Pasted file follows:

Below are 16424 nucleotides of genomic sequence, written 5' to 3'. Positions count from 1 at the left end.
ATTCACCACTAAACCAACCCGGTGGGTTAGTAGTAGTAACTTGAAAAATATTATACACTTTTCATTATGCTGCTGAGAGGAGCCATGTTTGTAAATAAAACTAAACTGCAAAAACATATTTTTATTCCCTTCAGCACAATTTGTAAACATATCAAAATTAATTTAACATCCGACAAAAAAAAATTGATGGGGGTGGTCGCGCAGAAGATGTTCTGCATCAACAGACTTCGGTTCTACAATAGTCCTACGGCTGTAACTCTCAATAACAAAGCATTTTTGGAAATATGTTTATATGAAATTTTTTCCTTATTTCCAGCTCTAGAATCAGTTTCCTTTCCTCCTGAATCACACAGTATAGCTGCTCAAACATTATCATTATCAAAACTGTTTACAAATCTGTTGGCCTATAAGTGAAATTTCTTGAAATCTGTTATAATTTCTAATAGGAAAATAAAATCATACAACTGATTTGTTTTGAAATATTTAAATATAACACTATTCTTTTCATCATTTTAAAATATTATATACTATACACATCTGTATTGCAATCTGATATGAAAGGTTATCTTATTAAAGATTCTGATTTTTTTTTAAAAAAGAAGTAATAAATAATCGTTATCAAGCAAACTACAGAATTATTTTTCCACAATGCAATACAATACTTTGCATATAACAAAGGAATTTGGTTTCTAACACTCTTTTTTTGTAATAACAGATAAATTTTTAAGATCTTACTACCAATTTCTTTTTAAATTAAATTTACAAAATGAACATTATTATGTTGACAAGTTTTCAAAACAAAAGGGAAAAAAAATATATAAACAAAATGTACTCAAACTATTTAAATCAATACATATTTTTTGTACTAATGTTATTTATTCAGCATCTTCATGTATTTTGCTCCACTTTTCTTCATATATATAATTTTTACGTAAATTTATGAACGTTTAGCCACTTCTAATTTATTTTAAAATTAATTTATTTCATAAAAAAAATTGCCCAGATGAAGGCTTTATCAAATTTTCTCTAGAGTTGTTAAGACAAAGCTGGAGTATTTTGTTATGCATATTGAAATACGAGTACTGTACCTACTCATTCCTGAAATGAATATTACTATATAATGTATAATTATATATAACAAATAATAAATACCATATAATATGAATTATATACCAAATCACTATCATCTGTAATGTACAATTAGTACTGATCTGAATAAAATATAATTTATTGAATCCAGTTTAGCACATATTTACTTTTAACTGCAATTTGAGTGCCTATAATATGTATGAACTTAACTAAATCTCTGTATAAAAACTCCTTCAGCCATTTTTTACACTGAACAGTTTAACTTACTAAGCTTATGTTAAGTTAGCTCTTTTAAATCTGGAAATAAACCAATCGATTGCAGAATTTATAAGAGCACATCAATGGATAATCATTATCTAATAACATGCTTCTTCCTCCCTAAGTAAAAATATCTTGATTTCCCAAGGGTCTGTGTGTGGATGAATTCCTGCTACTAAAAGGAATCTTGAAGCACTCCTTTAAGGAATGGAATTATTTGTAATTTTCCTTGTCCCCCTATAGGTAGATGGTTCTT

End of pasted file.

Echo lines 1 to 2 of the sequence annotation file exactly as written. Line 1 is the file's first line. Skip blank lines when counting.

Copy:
Below are 16424 nucleotides of genomic sequence, written 5' to 3'. Positions count from 1 at the left end.
ATTCACCACTAAACCAACCCGGTGGGTTAGTAGTAGTAACTTGAAAAATATTATACACTTTTCATTATGCTGCTGAGAGGAGCCATGTTTGTAAATAAAACTAAACTGCAAAAACATATTTTTATTCCCTTCAGCACAATTTGTAAACATATCAAAATTAATTTAACATCCGACAAAAAAAAATTGATGGGGGTGGTCGCGCAGAAGATGTTCTGCATCAACAGACTTCGGTTCTACAATAGTCCTACGGCTGTAACTCTCAATAACAAAGCATTTTTGGAAATATGTTTATATGAAATTTTTTCCTTATTTCCAGCTCTAGAATCAGTTTCCTTTCCTCCTGAATCACACAGTATAGCTGCTCAAACATTATCATTATCAAAACTGTTTACAAATCTGTTGGCCTATAAGTGAAATTTCTTGAAATCTGTTATAATTTCTAATAGGAAAATAAAATCATACAACTGATTTGTTTTGAAATATTTAAATATAACACTATTCTTTTCATCATTTTAAAATATTATATACTATACACATCTGTATTGCAATCTGATATGAAAGGTTATCTTATTAAAGATTCTGATTTTTTTTTAAAAAAGAAGTAATAAATAATCGTTATCAAGCAAACTACAGAATTATTTTTCCACAATGCAATACAATACTTTGCATATAACAAAGGAATTTGGTTTCTAACACTCTTTTTTTGTAATAACAGATAAATTTTTAAGATCTTACTACCAATTTCTTTTTAAATTAAATTTACAAAATGAACATTATTATGTTGACAAGTTTTCAAAACAAAAGGGAAAAAAAATATATAAACAAAATGTACTCAAACTATTTAAATCAATACATATTTTTTGTACTAATGTTATTTATTCAGCATCTTCATGTATTTTGCTCCACTTTTCTTCATATATATAATTTTTACGTAAATTTATGAACGTTTAGCCACTTCTAATTTATTTTAAAATTAATTTATTTCATAAAAAAAATTGCCCAGATGAAGGCTTTATCAAATTTTCTCTAGAGTTGTTAAGACAAAGCTGGAGTATTTTGTTATGCATATTGAAATACGAGTACTGTACCTACTCATTCCTGAAATGAATATTACTATATAATGTATAATTATATATAACAAATAATAAATACCATATAATATGAATTATATACCAAATCACTATCATCTGTAATGTACAATTAGTACTGATCTGAATAAAATATAATTTATTGAATCCAGTTTAGCACATATTTACTTTTAACTGCAATTTGAGTGCCTATAATATGTATGAACTTAACTAAATCTCTGTATAAAAACTCCTTCAGCCATTTTTTACACTGAACAGTTTAACTTACTAAGCTTATGTTAAGTTAGCTCTTTTAAATCTGGAAATAAACCAATCGATTGCAGAATTTATAAGAGCACATCAATGGATAATCATTATCTAATAACATGCTTCTTCCTCCCTAAGTAAAAATATCTTGATTTCCCAAGGGTCTGTGTGTGGATGAATTCCTGCTACTAAAAGGAATCTTGAAGCACTCCTTTAAGGAATGGAATTATTTGTAATTTTCCTTGTCCCCCTATAGGTAGATGGTTCTT